The Caswell Franklyn Column – National Insurance Director Misled the Public About Pensions
On Sunday, September 3, 2017 the front page of the Sunday Sun carried an item in which the Director of the National Insurance Scheme (NIS) is reported to have said that workers took an inordinate amount of sick leave only to find on retirement that their pension payments had taken a hit. He is then quoted as having said:
I always encourage people not to take sick leave unless they are actually sick. It impacts on the amount of pension you will get later.
The following day I called the Nation to ascertain if anybody from NIS had called to correct those statements. Since no one has done so, I cannot sit idly by and allow such dangerous misinformation to go unchallenged. Not only is it incorrect; it is irresponsible and has potential for devastating consequences.
A person who is sick could believe this report and decide that he does not want to jeopardise his pension. As a result, he might go to work while being ill and become a danger to himself, his fellow workmen and the public. Just imagine a situation where the driver of a public service vehicle goes to work when he is sick because he does not want to lose out on part of his pension and crashes with a full load of passengers.
From my experience, having worked at NIS, I make bold as to say that a person’s pension would only be negatively impacted if he/she refused or neglected to submit claims for sickness, maternity or unemployment benefits.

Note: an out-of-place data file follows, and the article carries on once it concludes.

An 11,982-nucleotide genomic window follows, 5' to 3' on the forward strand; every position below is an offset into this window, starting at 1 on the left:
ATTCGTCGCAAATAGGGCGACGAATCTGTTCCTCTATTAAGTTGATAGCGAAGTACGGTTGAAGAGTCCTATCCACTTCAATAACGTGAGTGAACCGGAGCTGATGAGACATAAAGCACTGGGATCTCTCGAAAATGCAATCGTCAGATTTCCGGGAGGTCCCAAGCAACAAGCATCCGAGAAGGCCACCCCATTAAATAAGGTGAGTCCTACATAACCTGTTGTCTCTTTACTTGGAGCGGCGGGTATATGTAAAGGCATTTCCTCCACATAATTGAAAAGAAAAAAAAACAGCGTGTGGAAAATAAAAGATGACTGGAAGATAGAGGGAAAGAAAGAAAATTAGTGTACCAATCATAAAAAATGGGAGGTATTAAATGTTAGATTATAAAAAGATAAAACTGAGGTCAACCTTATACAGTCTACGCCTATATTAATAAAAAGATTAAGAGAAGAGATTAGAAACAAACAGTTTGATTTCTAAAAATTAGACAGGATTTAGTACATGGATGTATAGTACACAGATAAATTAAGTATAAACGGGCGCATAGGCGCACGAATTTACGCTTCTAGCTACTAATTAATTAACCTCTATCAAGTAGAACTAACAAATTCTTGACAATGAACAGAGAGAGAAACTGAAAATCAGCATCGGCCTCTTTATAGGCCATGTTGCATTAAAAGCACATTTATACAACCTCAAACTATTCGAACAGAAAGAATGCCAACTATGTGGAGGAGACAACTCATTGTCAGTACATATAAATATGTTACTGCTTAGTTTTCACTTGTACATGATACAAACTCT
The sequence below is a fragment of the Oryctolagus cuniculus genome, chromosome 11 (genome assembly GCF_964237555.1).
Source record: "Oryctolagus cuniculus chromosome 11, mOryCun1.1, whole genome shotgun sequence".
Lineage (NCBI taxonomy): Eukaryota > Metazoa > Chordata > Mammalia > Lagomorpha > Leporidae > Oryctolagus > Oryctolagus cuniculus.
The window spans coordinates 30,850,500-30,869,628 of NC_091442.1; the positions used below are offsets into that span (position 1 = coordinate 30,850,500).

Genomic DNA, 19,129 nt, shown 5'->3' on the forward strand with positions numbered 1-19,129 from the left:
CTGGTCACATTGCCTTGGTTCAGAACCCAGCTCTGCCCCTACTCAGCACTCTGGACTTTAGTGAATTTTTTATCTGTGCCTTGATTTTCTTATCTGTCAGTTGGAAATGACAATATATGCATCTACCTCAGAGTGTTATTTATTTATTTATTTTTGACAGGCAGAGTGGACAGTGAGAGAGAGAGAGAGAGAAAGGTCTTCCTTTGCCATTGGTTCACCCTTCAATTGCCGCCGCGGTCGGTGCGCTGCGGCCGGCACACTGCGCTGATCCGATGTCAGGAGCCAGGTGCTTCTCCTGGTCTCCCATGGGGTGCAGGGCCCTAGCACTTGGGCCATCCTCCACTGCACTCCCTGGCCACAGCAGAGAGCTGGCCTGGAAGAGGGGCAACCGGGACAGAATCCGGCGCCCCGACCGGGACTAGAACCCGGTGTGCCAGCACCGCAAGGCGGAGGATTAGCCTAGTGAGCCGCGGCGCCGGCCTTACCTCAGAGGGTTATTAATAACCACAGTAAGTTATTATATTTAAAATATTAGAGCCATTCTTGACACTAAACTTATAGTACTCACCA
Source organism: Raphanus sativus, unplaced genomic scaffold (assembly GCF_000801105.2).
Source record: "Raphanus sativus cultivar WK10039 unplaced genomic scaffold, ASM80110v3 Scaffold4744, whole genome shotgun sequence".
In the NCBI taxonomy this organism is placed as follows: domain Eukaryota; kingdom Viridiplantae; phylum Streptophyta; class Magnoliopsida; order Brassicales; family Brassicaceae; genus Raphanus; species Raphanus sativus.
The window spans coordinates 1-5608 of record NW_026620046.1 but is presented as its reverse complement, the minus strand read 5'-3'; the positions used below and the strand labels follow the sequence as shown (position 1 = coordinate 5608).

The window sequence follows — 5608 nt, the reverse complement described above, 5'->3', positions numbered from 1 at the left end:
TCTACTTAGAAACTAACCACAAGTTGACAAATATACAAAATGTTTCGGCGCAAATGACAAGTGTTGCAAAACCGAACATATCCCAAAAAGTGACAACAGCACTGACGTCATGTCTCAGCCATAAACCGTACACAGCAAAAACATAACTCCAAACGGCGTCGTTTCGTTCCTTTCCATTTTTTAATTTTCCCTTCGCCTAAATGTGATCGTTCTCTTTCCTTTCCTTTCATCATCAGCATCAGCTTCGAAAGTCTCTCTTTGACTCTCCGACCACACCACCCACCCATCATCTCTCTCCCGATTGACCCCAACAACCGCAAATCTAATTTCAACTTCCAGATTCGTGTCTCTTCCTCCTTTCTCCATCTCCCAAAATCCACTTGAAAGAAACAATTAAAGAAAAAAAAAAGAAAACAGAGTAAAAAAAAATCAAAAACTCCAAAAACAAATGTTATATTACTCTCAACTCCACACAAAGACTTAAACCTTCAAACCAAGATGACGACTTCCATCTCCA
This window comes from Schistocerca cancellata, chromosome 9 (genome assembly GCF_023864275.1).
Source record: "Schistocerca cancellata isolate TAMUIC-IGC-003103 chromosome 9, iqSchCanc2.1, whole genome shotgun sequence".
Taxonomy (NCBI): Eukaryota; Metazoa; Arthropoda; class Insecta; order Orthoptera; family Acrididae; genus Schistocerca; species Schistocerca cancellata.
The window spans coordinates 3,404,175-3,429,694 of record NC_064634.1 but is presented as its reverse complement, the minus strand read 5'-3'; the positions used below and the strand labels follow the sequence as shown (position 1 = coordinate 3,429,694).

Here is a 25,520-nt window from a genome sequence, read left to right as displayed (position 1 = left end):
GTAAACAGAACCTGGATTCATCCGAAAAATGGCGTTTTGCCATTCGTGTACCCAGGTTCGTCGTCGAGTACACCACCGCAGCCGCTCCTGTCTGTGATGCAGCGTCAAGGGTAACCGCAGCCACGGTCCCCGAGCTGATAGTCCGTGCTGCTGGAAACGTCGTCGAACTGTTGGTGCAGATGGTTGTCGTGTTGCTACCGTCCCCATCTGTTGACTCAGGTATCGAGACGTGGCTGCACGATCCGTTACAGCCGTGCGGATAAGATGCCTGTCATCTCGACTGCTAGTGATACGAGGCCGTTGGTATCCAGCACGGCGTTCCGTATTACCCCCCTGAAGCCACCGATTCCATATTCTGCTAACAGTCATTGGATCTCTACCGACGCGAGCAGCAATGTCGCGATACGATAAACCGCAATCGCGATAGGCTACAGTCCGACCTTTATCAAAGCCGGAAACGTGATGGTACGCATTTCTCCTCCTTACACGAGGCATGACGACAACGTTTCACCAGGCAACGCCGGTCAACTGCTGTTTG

Any person who is ill, for a period Monday to Saturday and submits a sickness claim, would be entitled to receive monetary compensation, in addition to a credited contribution. Credited contributions count towards a person’s pension entitlement, even though no actual money is paid into the NIS fund. Section 57.(1) and (2) of the National Insurance and Social Security (Benefit) Regulations, 1967 state:
57.(1) For every contribution week for the whole of which an insured person
(a) received, or would but for regulation 4(1) have received sickness benefit; or
(b) received maternity benefit; or
(c) received, or would but for regulation 46(1) have received, unemployment benefit
a contribution shall be credited to that person without actual payment thereof.
(2) A credited contribution shall, subject to the provisions of these Regulations, be valid for sickness, maternity, unemployment benefit and invalidity benefit and for old age contributory grant or pension and shall be equal to the value of the average weekly earnings on which the rate of sickness, unemployment or maternity benefit was based.
In order to qualify for an NIS pension, a person must have 500 contributions. If someone refused to submit their sickness claim, in the mistaken belief that his/her pension would be affected, that person would lose out on some money to tide him/her over a period when not in receipt of income. But worse yet, that person could fall short in the number of contributions needed to qualify for a pension, since no credits would be available to make up the shortfall.
Regulation 31of the NIS Benefit Regulations demonstrate why it is vital to submit sickness benefit claims and accumulate your credits. It provides that of the 500 contributions needed to qualify for a pension, only 150 must be actually paid; the remaining 350 could be credited contributions.
Some enlightened employers pay their workers the full salary and take the benefit when it is paid. If workers qualify for credits in these circumstance, both the employer and employee are entitled to a refund of the contributions paid. This appears to be a carefully guarded secret, the refund is not automatic, you must apply for it.
The National Insurance Fund is primarily intended to pay benefits to people who are insured under the NIS scheme. It is not intended to provide budgetary support to the Government. If they cannot manage this economy without relying on NIS funds, they are in the wrong jobs.